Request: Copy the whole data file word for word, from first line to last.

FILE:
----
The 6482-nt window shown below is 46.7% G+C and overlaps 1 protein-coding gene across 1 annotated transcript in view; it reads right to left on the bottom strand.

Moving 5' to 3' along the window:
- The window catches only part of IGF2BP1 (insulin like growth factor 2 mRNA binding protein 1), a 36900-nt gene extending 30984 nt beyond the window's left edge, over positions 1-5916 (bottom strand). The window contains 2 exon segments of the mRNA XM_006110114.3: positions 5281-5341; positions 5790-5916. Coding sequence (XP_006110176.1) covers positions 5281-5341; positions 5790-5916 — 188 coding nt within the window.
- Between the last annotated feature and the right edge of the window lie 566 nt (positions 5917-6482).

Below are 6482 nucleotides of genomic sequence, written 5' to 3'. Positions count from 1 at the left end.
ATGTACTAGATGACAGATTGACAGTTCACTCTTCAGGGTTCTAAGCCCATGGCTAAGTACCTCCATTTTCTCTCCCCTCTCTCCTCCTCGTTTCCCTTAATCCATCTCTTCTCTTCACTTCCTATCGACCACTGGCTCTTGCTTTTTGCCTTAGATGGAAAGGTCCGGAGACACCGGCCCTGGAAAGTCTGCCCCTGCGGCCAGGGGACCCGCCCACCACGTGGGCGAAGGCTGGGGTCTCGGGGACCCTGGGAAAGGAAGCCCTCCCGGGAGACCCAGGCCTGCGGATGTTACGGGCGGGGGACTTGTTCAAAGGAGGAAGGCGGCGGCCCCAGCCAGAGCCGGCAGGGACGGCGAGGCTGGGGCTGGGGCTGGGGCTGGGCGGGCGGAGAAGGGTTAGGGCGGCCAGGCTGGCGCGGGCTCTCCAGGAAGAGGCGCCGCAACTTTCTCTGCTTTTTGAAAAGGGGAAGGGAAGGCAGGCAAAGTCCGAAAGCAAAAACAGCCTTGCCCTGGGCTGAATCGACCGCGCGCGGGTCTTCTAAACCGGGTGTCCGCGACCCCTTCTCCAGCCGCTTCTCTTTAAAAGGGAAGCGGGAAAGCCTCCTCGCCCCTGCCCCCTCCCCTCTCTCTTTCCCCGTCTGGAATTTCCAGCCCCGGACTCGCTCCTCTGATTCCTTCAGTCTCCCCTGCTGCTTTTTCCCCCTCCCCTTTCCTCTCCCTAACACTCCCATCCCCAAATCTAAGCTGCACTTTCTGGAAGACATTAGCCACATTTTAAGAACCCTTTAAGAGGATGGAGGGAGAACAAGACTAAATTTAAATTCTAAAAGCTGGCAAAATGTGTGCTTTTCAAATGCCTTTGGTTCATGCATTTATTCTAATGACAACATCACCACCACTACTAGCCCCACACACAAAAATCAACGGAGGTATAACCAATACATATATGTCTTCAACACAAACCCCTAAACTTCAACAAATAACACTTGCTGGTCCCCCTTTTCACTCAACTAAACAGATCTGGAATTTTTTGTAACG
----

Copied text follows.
The 6482-nt window shown below is 46.7% G+C and overlaps 1 protein-coding gene across 1 annotated transcript in view; it reads right to left on the bottom strand.

Moving 5' to 3' along the window:
- The window catches only part of IGF2BP1 (insulin like growth factor 2 mRNA binding protein 1), a 36900-nt gene extending 30984 nt beyond the window's left edge, over positions 1-5916 (bottom strand). The window contains 2 exon segments of the mRNA XM_006110114.3: positions 5281-5341; positions 5790-5916. Coding sequence (XP_006110176.1) covers positions 5281-5341; positions 5790-5916 — 188 coding nt within the window.
- Between the last annotated feature and the right edge of the window lie 566 nt (positions 5917-6482).

Below are 6482 nucleotides of genomic sequence, written 5' to 3'. Positions count from 1 at the left end.
ATGTACTAGATGACAGATTGACAGTTCACTCTTCAGGGTTCTAAGCCCATGGCTAAGTACCTCCATTTTCTCTCCCCTCTCTCCTCCTCGTTTCCCTTAATCCATCTCTTCTCTTCACTTCCTATCGACCACTGGCTCTTGCTTTTTGCCTTAGATGGAAAGGTCCGGAGACACCGGCCCTGGAAAGTCTGCCCCTGCGGCCAGGGGACCCGCCCACCACGTGGGCGAAGGCTGGGGTCTCGGGGACCCTGGGAAAGGAAGCCCTCCCGGGAGACCCAGGCCTGCGGATGTTACGGGCGGGGGACTTGTTCAAAGGAGGAAGGCGGCGGCCCCAGCCAGAGCCGGCAGGGACGGCGAGGCTGGGGCTGGGGCTGGGGCTGGGCGGGCGGAGAAGGGTTAGGGCGGCCAGGCTGGCGCGGGCTCTCCAGGAAGAGGCGCCGCAACTTTCTCTGCTTTTTGAAAAGGGGAAGGGAAGGCAGGCAAAGTCCGAAAGCAAAAACAGCCTTGCCCTGGGCTGAATCGACCGCGCGCGGGTCTTCTAAACCGGGTGTCCGCGACCCCTTCTCCAGCCGCTTCTCTTTAAAAGGGAAGCGGGAAAGCCTCCTCGCCCCTGCCCCCTCCCCTCTCTCTTTCCCCGTCTGGAATTTCCAGCCCCGGACTCGCTCCTCTGATTCCTTCAGTCTCCCCTGCTGCTTTTTCCCCCTCCCCTTTCCTCTCCCTAACACTCCCATCCCCAAATCTAAGCTGCACTTTCTGGAAGACATTAGCCACATTTTAAGAACCCTTTAAGAGGATGGAGGGAGAACAAGACTAAATTTAAATTCTAAAAGCTGGCAAAATGTGTGCTTTTCAAATGCCTTTGGTTCATGCATTTATTCTAATGACAACATCACCACCACTACTAGCCCCACACACAAAAATCAACGGAGGTATAACCAATACATATATGTCTTCAACACAAACCCCTAAACTTCAACAAATAACACTTGCTGGTCCCCCTTTTCACTCAACTAAACAGATCTGGAATTTTTTGTAACG